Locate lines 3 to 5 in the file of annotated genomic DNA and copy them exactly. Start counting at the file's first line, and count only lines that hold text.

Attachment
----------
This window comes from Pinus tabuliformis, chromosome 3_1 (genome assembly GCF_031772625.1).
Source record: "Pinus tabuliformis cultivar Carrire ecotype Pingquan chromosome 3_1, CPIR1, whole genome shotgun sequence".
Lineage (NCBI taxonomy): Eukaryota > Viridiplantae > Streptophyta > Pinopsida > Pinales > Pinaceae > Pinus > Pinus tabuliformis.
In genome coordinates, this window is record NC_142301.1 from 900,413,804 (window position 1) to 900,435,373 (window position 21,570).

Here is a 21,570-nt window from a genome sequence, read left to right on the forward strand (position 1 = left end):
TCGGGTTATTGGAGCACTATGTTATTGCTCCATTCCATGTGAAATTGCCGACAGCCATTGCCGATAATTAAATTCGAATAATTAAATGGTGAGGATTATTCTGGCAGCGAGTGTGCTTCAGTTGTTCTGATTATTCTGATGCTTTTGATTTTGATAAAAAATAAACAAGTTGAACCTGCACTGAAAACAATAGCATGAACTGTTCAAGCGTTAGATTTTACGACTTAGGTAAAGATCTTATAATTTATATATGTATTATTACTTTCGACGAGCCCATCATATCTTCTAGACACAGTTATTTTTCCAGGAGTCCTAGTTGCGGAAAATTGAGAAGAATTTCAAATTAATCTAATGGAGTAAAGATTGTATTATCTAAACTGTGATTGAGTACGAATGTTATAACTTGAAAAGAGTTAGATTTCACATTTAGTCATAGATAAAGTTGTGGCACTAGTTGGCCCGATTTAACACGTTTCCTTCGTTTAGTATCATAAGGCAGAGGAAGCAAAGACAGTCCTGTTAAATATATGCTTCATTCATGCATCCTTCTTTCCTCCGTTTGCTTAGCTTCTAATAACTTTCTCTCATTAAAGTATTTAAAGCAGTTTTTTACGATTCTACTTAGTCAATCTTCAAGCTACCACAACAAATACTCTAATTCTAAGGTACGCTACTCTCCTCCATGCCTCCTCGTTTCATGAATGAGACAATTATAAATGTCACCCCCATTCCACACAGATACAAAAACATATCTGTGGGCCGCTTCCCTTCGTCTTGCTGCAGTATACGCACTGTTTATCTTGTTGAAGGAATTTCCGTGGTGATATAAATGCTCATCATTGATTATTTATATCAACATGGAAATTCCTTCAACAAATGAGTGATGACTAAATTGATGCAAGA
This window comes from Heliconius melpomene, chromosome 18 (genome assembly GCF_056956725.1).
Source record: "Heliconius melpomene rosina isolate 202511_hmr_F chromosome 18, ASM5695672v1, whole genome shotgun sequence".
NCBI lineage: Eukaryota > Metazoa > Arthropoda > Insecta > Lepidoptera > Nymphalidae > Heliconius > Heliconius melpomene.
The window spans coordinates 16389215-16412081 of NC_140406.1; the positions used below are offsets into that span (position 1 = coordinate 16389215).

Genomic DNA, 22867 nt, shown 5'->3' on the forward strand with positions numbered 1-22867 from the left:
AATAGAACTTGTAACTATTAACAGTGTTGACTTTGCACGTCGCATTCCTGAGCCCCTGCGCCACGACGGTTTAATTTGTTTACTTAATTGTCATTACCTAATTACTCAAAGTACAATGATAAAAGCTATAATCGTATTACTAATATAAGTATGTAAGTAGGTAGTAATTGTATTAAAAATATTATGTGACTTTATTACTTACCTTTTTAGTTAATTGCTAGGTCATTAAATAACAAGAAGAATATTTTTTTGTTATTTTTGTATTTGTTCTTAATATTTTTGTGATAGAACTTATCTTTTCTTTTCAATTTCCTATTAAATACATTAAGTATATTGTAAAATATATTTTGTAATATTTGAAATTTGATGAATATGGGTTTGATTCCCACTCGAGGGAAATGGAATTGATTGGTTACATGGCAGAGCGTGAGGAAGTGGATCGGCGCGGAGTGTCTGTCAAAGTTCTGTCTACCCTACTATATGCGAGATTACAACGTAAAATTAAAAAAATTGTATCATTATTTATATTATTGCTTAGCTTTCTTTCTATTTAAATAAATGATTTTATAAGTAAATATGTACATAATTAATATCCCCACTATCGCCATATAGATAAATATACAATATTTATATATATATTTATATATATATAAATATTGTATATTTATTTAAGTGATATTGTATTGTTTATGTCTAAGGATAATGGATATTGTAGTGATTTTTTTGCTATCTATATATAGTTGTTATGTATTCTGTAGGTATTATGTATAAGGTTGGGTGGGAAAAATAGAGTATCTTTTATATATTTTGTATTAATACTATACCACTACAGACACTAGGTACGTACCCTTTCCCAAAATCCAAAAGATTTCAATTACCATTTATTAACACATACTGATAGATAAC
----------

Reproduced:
Lineage (NCBI taxonomy): Eukaryota > Viridiplantae > Streptophyta > Pinopsida > Pinales > Pinaceae > Pinus > Pinus tabuliformis.
In genome coordinates, this window is record NC_142301.1 from 900,413,804 (window position 1) to 900,435,373 (window position 21,570).

Here is a 21,570-nt window from a genome sequence, read left to right on the forward strand (position 1 = left end):